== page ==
The LibGuide projects put my research, organizational, and project management skills to the test and give me a chance to practice the values I was taught as a library student: community focus, access, inclusivity, respect for diverse learning styles. My first attempt at bringing all of this together was in a LibGuide about LGBTQIA+ health. The guide has gotten a lot of attention from colleagues, but it is impossible to tell how much use it is getting in the broader community. I am looking for other ways to reach people. Right now, I am on a committee that promotes inclusivity, diversity, equity, and accessibility. It is a committed group whose past successes include book discussions on How to Be an Antiracist and a 21-Day Racial Equity Challenge, a series of intense self-reflective exercises and learning activities centered around the idea of dismantling racism from the inside out. I have been attending the committee’s meetings and events, as well as contributing ideas and feedback whenever I can. It is rewarding and a reminder of what is important.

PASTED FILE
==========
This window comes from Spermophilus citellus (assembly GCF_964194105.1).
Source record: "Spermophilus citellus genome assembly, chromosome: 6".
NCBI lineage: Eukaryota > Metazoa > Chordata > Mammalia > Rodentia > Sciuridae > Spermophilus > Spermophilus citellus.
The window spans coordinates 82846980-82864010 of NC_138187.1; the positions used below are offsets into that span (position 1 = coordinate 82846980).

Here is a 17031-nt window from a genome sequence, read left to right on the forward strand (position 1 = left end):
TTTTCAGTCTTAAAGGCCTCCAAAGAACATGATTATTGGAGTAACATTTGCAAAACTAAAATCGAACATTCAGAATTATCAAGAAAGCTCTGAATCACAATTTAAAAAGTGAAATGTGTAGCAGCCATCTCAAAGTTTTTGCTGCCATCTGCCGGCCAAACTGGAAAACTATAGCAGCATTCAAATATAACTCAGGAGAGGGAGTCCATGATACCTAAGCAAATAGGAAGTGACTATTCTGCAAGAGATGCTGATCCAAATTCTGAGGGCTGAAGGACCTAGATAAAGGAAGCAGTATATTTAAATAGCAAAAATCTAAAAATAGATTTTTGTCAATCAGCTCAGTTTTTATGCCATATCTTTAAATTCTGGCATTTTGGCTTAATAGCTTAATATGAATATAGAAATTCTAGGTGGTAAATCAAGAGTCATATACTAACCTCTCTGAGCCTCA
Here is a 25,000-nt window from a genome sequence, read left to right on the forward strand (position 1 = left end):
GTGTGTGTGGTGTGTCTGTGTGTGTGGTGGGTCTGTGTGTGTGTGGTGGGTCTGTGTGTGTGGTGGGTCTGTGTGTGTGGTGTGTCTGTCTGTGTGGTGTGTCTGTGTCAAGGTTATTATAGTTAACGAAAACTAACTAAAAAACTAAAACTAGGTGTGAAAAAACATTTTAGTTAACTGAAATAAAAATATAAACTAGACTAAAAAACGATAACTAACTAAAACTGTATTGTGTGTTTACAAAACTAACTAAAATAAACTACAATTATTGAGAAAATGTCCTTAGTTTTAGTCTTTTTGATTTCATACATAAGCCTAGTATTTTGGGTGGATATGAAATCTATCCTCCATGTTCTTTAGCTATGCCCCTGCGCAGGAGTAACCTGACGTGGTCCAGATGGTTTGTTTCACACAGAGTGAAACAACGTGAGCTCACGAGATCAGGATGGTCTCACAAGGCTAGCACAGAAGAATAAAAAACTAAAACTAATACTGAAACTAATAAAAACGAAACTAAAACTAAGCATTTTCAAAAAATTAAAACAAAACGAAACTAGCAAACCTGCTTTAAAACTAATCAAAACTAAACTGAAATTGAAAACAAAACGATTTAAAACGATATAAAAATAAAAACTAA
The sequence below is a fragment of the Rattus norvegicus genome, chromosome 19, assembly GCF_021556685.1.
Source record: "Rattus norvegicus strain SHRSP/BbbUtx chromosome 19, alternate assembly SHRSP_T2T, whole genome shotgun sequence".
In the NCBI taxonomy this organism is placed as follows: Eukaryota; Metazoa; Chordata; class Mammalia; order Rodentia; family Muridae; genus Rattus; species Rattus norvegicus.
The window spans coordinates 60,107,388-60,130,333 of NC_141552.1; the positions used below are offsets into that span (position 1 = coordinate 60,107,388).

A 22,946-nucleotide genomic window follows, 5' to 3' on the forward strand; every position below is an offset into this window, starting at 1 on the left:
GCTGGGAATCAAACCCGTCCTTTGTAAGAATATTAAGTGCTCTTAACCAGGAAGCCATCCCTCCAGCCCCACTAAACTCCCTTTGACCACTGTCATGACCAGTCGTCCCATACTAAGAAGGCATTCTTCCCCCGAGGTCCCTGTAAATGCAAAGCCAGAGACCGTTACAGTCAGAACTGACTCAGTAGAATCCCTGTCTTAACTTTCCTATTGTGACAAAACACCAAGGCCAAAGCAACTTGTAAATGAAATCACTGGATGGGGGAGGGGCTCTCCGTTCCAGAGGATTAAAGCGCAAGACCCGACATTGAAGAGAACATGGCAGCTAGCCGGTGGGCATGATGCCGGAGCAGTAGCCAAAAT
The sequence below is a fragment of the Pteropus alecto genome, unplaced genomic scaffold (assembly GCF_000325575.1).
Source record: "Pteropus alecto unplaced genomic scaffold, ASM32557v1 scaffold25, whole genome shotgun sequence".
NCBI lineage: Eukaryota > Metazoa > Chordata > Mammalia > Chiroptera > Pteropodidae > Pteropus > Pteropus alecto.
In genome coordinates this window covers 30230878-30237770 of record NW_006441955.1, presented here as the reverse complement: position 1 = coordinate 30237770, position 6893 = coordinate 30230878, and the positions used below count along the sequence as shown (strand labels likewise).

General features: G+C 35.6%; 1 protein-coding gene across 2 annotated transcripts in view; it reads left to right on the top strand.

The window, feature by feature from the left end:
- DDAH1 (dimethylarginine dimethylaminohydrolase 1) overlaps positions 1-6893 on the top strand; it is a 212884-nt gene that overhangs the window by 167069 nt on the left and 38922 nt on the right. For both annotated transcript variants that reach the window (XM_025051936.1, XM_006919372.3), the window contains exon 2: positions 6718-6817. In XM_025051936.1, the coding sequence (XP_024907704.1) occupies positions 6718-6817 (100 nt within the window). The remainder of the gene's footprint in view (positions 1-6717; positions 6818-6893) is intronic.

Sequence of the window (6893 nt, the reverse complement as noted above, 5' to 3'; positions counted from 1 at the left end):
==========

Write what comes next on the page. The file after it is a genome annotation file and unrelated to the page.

I need to network more within and outside the library, diversify my collaborations. It has been tough with COVID, but I am doing what I can. I have an incredible support network of African American medical librarians with whom I meet regularly. Earlier this year, I partnered with a library fellow from California on a conference presentation. I try to connect with librarians beyond the field of health sciences, through committee work and in out-of-my-comfort-zone ways, like the campus walking group.